Over the years I have seen and heard a lot of folk musicians and bands, French, English, Irish and of course Scottish. Some have left me looking at my watch wondering how much longer they can drag out their show while others have left me spell bound with a brilliant blend of musicianship and stage presence.
When I saw Auld Hat - New Heids were due to play at The Fullarton I contacted Ian Bruce to seek permission to photograph the band. I first met Ian several years ago when he was recording Robert Shields’s first album at his studio just outside Castle Douglas, later on that year I also had the opportunity to photograph Ian during a solo performance at The Lochside Theatre, the venue has since been renamed The Fullarton.
Auld Hat - New Heids consists of four experienced Scottish folk musicians, brothers, Fraser and Ian Bruce, fiddle player, Pete Clark and accordionist Gregor Lowery. The show is billed as four musicians who have teamed up to present Scottish songs seldom now heard, but once the basis of the folk revival in the 1960’s and 70’s. The performers also hope to create a feel good factor and audience participation.
The lights dimmed in the auditorium and the performers made their way onto the stage and after a quick introduction of the members of the band in was time to get on with the first song, Doon in the Wee Room (Underneath the Stair). The band were hoping for a feel good factor and audience participation this was immediately achieved with the audience happily singing along in the chorus.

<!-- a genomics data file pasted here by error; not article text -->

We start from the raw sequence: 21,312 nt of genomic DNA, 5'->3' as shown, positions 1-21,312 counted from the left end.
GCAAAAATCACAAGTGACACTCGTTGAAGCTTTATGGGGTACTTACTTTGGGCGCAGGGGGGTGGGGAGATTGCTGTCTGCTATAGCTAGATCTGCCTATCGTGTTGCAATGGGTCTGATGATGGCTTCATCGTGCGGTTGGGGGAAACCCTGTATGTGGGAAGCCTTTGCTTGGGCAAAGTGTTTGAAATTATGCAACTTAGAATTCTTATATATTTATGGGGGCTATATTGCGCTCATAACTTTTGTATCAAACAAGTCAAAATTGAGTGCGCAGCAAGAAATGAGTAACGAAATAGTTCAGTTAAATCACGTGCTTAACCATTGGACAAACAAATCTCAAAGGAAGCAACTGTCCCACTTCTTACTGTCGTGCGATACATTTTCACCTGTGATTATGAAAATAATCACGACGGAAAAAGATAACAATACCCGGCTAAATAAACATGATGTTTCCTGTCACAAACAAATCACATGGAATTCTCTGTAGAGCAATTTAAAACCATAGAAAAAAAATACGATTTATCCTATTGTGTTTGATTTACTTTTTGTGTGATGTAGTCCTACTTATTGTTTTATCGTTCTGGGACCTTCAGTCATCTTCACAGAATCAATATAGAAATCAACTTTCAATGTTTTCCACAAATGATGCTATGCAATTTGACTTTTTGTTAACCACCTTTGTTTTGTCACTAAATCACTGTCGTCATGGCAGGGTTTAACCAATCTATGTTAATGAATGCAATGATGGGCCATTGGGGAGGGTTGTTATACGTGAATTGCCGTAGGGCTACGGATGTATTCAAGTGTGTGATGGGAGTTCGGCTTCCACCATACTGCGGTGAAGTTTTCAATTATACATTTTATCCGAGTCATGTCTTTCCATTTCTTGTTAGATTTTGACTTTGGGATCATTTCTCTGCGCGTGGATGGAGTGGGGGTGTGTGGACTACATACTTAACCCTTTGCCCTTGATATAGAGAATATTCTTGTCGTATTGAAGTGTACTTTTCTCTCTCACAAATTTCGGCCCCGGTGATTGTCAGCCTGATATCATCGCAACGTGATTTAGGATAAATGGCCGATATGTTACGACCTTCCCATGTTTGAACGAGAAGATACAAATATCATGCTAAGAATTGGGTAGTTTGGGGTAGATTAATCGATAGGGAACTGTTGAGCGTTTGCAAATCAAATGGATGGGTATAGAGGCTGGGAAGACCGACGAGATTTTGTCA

The evening was not just about singing Scottish folk songs it was about memories of folk clubs in the 60s and 70s with each song being introduced by Fraser who used a slideshow with photographs as he talked about the composers and performers he knew who had made each of the songs famous.
The evening was entertaining and informative and although some die hard folk experts may have already known all of the facts being delivered during the song introductions I am sure many including myself left The Fullarton with a bit more knowledge about the origins of some of the best known and loved Scottish folk songs.
The success of any live concert will always be judged by the audience and on this occasion it was obvious the high standard of musicianship displayed by these experienced musicians and the fabulous harmony work was appreciated by all those present. It’s always good to see performers interact with an audience who then become an important part of this successful show. I spoke to several members of the audience later on that evening, all of them had thoroughly enjoyed their night out at The Fullarton in the company of Fraser, Ian, Pete and Gregor.
This was an entertaining, humorous and informative evening in the company of Auld Hats - New Heids, a show you should try and see.